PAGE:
The EIB dispersed €62.4bn in financing in 2016, and is in charge of the separate European Investment Fund’s €23.6bn portfolio and €315bn European Fund for Strategic Investments (better known as the “Juncker plan”). For comparison, the World Bank lent about €57.5bn in the fiscal year ending June 2016.
While the EIB “is scrupulous in applying financial safeguards and auditing its accounts” and facing up to cases of fraud, the advocacy group wrote, it does little to punish offenders. “At the time of publication, only three companies across the globe are currently barred from EIB funding due to corruption or fraud”, compared to 820 at the World Bank. In response, an EIB official told Delano: “Exclusion is not the only sanction and remedy available”. TI wants the EIB to join the “cross-debarment” network run by several international institutions, where a sanction by one is a sanction by all. But the EIB official said it can’t due to EU law; unlike other development lenders, “EIB decisions can be challenged before the Court of Justice of the EU”.
At the same time, the TI report warned that “there is an ongoing risk that senior managers at the bank have too much discretion to favour companies from their ‘home’ countries”. The EIB’s nine management committee members, the NGO pointed out, are responsible for projects from their home countries (in addition to sectoral duties). The bank official countered that the committee “makes collective decisions by consensus, and if a vote is needed, by majority, i.e., no [committee] member can decide on his or her own.” In addition, technical staff assess all projects beforehand and final decisions are then taken by the board.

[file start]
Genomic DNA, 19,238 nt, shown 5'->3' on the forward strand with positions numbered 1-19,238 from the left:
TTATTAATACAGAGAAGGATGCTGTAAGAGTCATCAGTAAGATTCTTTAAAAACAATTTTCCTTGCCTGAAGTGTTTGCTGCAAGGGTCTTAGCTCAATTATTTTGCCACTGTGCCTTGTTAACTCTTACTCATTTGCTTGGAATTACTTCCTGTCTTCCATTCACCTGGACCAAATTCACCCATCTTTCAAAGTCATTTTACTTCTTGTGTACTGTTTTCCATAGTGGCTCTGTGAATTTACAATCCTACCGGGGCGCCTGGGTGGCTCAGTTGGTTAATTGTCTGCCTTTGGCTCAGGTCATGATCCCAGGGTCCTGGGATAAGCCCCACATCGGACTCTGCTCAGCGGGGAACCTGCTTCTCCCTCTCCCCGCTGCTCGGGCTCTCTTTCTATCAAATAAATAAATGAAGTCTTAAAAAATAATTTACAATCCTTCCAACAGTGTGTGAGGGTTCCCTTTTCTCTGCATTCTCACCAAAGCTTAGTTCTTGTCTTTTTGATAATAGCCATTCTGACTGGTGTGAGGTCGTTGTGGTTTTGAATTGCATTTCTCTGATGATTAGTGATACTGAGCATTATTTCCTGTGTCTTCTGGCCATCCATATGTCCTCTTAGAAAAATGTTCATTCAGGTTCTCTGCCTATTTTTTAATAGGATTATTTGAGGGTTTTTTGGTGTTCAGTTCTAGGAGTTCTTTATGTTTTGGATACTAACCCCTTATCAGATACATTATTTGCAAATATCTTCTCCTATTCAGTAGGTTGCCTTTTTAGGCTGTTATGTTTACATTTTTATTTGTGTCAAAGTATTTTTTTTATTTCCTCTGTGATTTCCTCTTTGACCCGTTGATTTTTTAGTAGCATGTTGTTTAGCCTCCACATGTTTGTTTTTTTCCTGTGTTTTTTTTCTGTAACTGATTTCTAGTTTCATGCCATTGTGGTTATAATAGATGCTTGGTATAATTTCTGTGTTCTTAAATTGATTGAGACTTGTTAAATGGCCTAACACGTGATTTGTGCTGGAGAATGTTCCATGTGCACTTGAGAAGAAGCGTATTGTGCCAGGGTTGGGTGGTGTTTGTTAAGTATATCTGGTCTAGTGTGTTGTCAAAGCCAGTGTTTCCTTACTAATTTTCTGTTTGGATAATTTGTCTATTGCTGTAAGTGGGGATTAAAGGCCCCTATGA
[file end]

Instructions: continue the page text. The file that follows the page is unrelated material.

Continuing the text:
However, TI noted that EIB board directors are usually senior member state officials who often have limited time to review EIB management recommendations since they only meet ten times a year. The bank official replied: “Projects and recommendations are discussed in much detail by the board--and they address questions to the bank management whenever they deem necessary--both during and prior to their meetings.”
Then TI said the bank suffers from “a lack of transparency, as none of the EIB’s governing bodies publish their minutes”; generally speaking, only meeting summaries are released. The EIB official said there are “ongoing discussions” internally on publishing EIB board and EFSI Investment Committee minutes, and the public can already seek disclosure of board minutes by filing a public information request ([email protected]). However, “the publication of the [management committee’s] preliminary debates on operations would likely harm the decision-making of the [board of directors].”